1. My fish's native habitat is rice fields.

  2. My fish's native habitat are rice fields.

Which one is correct? I'm pretty sure it's the first, since 'is' modifies 'habitat,' but it still sounds weird...


It may sound weird, but it is still correct. Singular nouns take singular verbs. In this case, the singular noun is habitat. Thus, is is the correct form of the verb to be in this case.

My fish's native habitat is rice fields.

To make it sound more natural, you could reverse the order thus:

Rice fields are my fish's native habitat.

  • Right, the second version would be natural. Note that adding a bit more detail with an article also solves the problem: "My fish's native habitat is the rice fields of Viet Nam."
    – The Raven
    Mar 24 '11 at 17:28
  • 1
    It sounds weirder still when you use a first-person pronoun as the predicate nominative and modify a singular subject with a prepositional phrase ending in a plural: The oldest of my siblings is I. Or perhaps A family of happy people is we. Actually, I'm not sure about that one.
    – JCooper
    Mar 24 '11 at 17:37
  • 1
    @JCooper For some reason those aren't so weird sounding to me. I guess it has to do with a couple years of grammar intense German. It's also easier because those sentences can be reversed and are clearly correct, and we can also get into Yoda-speak: The oldest of my siblings, I am.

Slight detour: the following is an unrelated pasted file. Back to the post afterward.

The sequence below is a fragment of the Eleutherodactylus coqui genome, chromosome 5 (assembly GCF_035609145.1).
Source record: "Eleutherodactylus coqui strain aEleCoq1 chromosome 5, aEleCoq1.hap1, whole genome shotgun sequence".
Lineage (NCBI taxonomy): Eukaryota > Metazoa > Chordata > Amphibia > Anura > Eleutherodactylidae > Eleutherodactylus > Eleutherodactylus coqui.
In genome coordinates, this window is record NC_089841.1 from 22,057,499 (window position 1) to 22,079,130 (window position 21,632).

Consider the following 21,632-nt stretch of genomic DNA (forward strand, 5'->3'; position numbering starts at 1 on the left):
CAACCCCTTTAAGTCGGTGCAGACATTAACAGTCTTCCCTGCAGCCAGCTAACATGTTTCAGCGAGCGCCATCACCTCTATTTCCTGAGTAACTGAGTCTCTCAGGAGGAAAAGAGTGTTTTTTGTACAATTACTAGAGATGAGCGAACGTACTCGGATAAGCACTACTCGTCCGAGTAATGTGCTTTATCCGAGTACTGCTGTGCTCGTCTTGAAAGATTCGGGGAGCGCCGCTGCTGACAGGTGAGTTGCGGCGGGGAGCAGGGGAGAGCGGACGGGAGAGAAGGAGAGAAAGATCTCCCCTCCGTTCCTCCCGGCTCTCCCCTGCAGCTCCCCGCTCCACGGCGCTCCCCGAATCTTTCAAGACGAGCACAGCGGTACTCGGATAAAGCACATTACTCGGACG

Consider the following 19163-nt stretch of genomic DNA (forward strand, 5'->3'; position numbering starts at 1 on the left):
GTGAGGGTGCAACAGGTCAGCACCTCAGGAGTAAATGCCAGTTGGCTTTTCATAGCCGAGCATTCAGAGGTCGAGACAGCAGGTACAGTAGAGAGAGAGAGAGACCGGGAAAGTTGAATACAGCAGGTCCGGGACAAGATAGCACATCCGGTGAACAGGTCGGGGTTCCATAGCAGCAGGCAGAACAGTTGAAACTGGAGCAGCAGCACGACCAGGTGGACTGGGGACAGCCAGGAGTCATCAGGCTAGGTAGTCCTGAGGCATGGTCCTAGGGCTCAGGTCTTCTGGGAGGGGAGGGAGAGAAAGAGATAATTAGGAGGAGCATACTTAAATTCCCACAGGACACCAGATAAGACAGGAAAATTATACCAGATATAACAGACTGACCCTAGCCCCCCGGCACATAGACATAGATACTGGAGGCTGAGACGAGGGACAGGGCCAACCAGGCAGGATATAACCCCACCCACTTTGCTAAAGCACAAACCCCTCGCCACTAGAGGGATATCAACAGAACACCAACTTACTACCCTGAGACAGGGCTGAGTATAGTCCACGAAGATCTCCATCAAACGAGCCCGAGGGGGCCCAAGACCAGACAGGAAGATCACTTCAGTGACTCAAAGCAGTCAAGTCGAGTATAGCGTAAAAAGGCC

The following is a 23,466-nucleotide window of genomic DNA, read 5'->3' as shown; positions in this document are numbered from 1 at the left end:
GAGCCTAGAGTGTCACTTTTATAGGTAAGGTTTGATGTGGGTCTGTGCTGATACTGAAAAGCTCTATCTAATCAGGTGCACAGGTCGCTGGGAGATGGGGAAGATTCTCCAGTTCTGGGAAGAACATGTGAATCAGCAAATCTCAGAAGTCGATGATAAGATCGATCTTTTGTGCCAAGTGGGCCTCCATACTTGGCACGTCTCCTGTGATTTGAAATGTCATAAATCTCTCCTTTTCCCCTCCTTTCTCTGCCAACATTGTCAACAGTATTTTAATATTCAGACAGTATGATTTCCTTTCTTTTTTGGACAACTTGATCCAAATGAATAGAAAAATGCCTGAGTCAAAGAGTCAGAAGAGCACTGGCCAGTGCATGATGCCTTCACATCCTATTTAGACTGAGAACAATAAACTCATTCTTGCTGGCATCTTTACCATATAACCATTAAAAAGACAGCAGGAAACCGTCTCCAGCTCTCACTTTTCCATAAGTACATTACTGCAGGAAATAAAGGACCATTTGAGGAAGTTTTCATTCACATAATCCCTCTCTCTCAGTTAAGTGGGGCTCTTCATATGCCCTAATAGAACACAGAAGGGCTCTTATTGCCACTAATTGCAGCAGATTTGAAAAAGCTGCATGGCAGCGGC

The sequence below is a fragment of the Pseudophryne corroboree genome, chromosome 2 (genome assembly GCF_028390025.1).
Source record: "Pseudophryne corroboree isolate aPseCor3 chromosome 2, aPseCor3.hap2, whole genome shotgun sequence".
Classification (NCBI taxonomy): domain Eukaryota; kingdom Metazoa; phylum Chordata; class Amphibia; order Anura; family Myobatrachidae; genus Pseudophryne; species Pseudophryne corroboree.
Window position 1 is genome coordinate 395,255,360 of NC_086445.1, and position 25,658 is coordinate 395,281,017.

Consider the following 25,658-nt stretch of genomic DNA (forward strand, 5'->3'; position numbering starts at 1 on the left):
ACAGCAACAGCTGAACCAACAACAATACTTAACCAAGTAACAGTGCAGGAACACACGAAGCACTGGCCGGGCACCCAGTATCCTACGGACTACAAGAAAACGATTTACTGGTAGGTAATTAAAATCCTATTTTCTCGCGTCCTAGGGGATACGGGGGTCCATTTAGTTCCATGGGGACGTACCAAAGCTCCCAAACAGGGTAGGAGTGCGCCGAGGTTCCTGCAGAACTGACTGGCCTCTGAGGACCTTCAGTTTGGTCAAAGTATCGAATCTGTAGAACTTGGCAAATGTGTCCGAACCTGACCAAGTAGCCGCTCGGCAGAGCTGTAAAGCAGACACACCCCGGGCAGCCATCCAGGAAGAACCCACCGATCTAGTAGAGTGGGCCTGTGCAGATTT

– emragins
    Mar 25 '11 at 16:18
  • Does it mean that when using is/are, it is simply the first subject that defines the number? (Or is the second "subject" not a subject, but an object?)
    – arik-so
    Jun 25 '12 at 8:10
  • @arik-so: Indeed, it is the subject that determines the verb form you use. It does not matter whether the object is singular or plural.
    – Jimi Oke
    Jul 7 '12 at 11:41

Please advise, but Grammar Girl opines that the problem here is 'false attraction to a predicate noun'. I excerpt the fundaments:

Although this problem may seem complicated, it’s really not. It’s as simple as this: the verb agrees with the subject (2)1, not the predicate noun. - See more at: Verbs sandwiched between singular and plural nouns - Quick & Dirty Tips

Dorothy, don’t pay attention to the man behind the curtain, meaning don’t be distracted by the predicate noun. One grammar source calls this problem “false attraction to a predicate noun” (3). - See more at Quick & Dirty Tips

1. The (2) and (3) refer to external references on p 2 of 2 of Grammar Girl's article.

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